Navigation Links
Children distressed by family fighting have higher stress hormones
Date:11/13/2008

Children who become very upset when their parents fight are more likely to develop psychological problems. But little is known about what happens beyond these behavioral reactions in terms of children's biological responses. A new study has found that children who are very distressed when their parents fight also have higher levels of cortisol, a stress hormone.

The study, by researchers at the University of Rochester, the University of Minnesota, and the University of Notre Dame, appears in the November/December 2008 issue of the journal Child Development.

The researchers studied 208 primarily White 6-year-olds and their mothers to determine whether children who showed specific behavior patterns of reacting to conflict also had changes in cortisol levels during simulated telephone arguments between their parents. They measured children's distress, hostility, and level of involvement in the arguments, and received reports from the mothers about how their children responded when parents fought at home. Cortisol levels were measured by taking saliva samples before and after the conflicts in the lab.

Children who were very distressed by the conflicts in the lab had higher levels of cortisol in response to their parents fighting. Children's levels of hostility and their involvement during the arguments weren't always related to their levels of cortisol, the study found. But children who were very distressed and very involved in response to parental fighting had especially high levels of cortisol.

"Our results indicate that children who are distressed by conflict between their parents show greater biological sensitivity to conflict in the form of higher levels of the stress hormone, cortisol," according to Patrick T. Davies, professor of psychology at the University of Rochester, who led the study. "Because higher levels of cortisol have been linked to a wide range of mental and physical health difficulties, high levels of cortisol may help explain why children who experience high levels of distress when their parents argue are more likely to experience later health problems."

The study has implications for policy and practice: The common practice of judging how well intervention programs are doing based solely on improvements in how children function psychologically may need to be changed to include physiological measures like cortisol levels, the authors suggest.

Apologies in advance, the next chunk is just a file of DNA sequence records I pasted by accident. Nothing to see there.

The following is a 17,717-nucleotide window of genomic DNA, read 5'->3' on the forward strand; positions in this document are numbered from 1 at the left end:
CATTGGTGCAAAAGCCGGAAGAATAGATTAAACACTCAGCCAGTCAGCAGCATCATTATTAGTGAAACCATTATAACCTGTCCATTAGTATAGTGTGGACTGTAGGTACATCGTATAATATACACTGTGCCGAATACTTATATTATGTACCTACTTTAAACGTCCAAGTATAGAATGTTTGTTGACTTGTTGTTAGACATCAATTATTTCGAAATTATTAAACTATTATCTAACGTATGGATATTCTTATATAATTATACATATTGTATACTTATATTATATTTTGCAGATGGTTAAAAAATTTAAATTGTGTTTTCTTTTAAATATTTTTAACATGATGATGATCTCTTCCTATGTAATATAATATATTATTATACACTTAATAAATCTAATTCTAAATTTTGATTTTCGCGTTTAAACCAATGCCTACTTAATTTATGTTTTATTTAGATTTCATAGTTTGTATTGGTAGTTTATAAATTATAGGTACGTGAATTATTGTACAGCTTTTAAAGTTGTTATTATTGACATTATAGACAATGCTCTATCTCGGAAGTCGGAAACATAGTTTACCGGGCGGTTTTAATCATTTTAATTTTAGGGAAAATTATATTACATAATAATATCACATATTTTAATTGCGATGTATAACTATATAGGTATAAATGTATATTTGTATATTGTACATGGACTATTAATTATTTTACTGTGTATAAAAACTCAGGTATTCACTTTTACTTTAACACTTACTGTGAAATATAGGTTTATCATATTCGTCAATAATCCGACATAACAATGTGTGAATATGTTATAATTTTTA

'/>"/>

Contact: Andrea Browning
abrowning@srcd.org
202-289-7905
Society for Research in Child Development
Source:Eurekalert

Related biology news :

1. In child care, relationships with caregivers key to childrens stress levels
2. UNC study: Text messaging may help children fight off obesity
3. Recommendations for childrens exercise lacking say experts
4. NIH selects Case Western Reserve University to participate in National Childrens Study
5. Brown University and Women & Infants Hospital expand national childrens study to Bristol County
6. Childrens National researchers develop novel anti-tumor vaccine
7. Scientists discover why a mothers high-fat diet contributes to obesity in her children
8. Childrens gardening programs grow environmental stewards
9. Childrens Hospital researchers identify genetic mutation that may predict organ rejection
10. Aberrations in region of chromosome 1q21.1 associated with broad range of disorders in children
11. Childrens National researcher receives ACCP Distinguished Investigator Award
Post Your Comments:
*Name:
*Comment:
*Email:
(Date:3/27/2021)... ... March 25, 2021 , ... Phlexglobal announced ... Planet Group, has selected Phlexglobal and its innovative regulatory SaaS software, PhlexSubmission, as ... a comprehensive review of five regulatory software companies, with the review team including ...
(Date:3/27/2021)... ... 25, 2021 , ... The 2021 Virtual Conference on Clinical Trial Supply-Europe ... More and more, clinical trial supply conferences are featuring speakers and forums that ... Asymmetrex’s founder and CEO, James L. Sherley, M.D., Ph.D., presented a talk ...
(Date:3/23/2021)... ... March 23, 2021 , ... G-CON Manufacturing (G-CON), the ... by Matica Biotechnology (Matica Bio), a contract development and manufacturing organization (CDMO) specializing ... the cleanroom build out for its new GMP production facility in College Station, ...
Breaking Biology News(10 mins):
(Date:3/27/2021)... ... March 24, 2021 , ... ... Life Sciences and Healthcare firms of all sizes, adds depth to its team ... specialist. Pardillo, who earned his doctorate in computational chemistry from Florida International University ...
(Date:3/27/2021)... ... March 24, 2021 , ... ABI Wellness, ... and reporting approach designed under CEO Mark Watson, today announced a webinar dedicated ... featuring guest speakers Dr. Cameron Clark, Neuropsychologist and Founder of Sharp Thinking, and ...
(Date:3/27/2021)... ... ... The Xtalks editorial team is pleased to announce the launch of the ... joined by editorial team members Ayesha Rashid, Sydney Perelmutter and Mira Nabulsi to discuss ... including insights from industry experts. , The Xtalks Life Science podcast will feature ...
(Date:3/23/2021)... Conn. (PRWEB) , ... March 23, 2021 , ... ... develops solutions for characterizing microbiome populations down to the strain level, recently unveiled ... applications. , Not all microbes are created equal: some are easy to ...
Breaking Biology Technology: